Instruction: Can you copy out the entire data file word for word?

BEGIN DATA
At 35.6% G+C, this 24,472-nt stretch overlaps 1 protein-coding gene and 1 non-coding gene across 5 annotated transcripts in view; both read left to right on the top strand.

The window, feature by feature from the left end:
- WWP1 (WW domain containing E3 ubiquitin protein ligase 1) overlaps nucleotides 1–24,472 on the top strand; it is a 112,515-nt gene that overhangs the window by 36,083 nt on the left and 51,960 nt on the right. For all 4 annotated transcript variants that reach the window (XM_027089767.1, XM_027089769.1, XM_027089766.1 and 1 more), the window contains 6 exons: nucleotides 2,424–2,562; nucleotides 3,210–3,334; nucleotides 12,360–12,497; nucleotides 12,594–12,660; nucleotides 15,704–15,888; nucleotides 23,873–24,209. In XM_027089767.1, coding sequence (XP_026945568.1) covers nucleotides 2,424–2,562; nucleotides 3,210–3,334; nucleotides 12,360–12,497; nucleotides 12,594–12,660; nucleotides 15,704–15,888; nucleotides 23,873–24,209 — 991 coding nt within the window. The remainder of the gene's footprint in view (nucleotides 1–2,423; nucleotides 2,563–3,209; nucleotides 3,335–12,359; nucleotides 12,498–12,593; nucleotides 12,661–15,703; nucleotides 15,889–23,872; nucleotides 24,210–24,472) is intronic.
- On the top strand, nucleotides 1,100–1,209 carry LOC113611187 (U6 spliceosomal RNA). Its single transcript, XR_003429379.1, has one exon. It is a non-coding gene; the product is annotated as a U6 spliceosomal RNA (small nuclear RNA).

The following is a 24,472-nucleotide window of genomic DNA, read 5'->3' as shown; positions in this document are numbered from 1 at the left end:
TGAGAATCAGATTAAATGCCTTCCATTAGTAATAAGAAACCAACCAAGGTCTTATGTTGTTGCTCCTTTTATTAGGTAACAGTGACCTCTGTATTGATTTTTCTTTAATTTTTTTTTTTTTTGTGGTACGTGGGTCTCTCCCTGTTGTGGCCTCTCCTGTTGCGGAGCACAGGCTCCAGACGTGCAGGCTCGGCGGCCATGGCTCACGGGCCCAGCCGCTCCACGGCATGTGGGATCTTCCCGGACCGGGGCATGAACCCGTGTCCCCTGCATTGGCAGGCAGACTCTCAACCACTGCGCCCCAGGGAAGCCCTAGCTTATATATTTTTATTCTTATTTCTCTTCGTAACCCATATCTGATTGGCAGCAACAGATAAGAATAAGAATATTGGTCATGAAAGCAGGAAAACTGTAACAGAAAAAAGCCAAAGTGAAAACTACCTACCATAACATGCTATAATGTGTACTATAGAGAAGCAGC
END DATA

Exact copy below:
At 35.6% G+C, this 24,472-nt stretch overlaps 1 protein-coding gene and 1 non-coding gene across 5 annotated transcripts in view; both read left to right on the top strand.

The window, feature by feature from the left end:
- WWP1 (WW domain containing E3 ubiquitin protein ligase 1) overlaps nucleotides 1–24,472 on the top strand; it is a 112,515-nt gene that overhangs the window by 36,083 nt on the left and 51,960 nt on the right. For all 4 annotated transcript variants that reach the window (XM_027089767.1, XM_027089769.1, XM_027089766.1 and 1 more), the window contains 6 exons: nucleotides 2,424–2,562; nucleotides 3,210–3,334; nucleotides 12,360–12,497; nucleotides 12,594–12,660; nucleotides 15,704–15,888; nucleotides 23,873–24,209. In XM_027089767.1, coding sequence (XP_026945568.1) covers nucleotides 2,424–2,562; nucleotides 3,210–3,334; nucleotides 12,360–12,497; nucleotides 12,594–12,660; nucleotides 15,704–15,888; nucleotides 23,873–24,209 — 991 coding nt within the window. The remainder of the gene's footprint in view (nucleotides 1–2,423; nucleotides 2,563–3,209; nucleotides 3,335–12,359; nucleotides 12,498–12,593; nucleotides 12,661–15,703; nucleotides 15,889–23,872; nucleotides 24,210–24,472) is intronic.
- On the top strand, nucleotides 1,100–1,209 carry LOC113611187 (U6 spliceosomal RNA). Its single transcript, XR_003429379.1, has one exon. It is a non-coding gene; the product is annotated as a U6 spliceosomal RNA (small nuclear RNA).

The following is a 24,472-nucleotide window of genomic DNA, read 5'->3' as shown; positions in this document are numbered from 1 at the left end:
TGAGAATCAGATTAAATGCCTTCCATTAGTAATAAGAAACCAACCAAGGTCTTATGTTGTTGCTCCTTTTATTAGGTAACAGTGACCTCTGTATTGATTTTTCTTTAATTTTTTTTTTTTTTGTGGTACGTGGGTCTCTCCCTGTTGTGGCCTCTCCTGTTGCGGAGCACAGGCTCCAGACGTGCAGGCTCGGCGGCCATGGCTCACGGGCCCAGCCGCTCCACGGCATGTGGGATCTTCCCGGACCGGGGCATGAACCCGTGTCCCCTGCATTGGCAGGCAGACTCTCAACCACTGCGCCCCAGGGAAGCCCTAGCTTATATATTTTTATTCTTATTTCTCTTCGTAACCCATATCTGATTGGCAGCAACAGATAAGAATAAGAATATTGGTCATGAAAGCAGGAAAACTGTAACAGAAAAAAGCCAAAGTGAAAACTACCTACCATAACATGCTATAATGTGTACTATAGAGAAGCAGC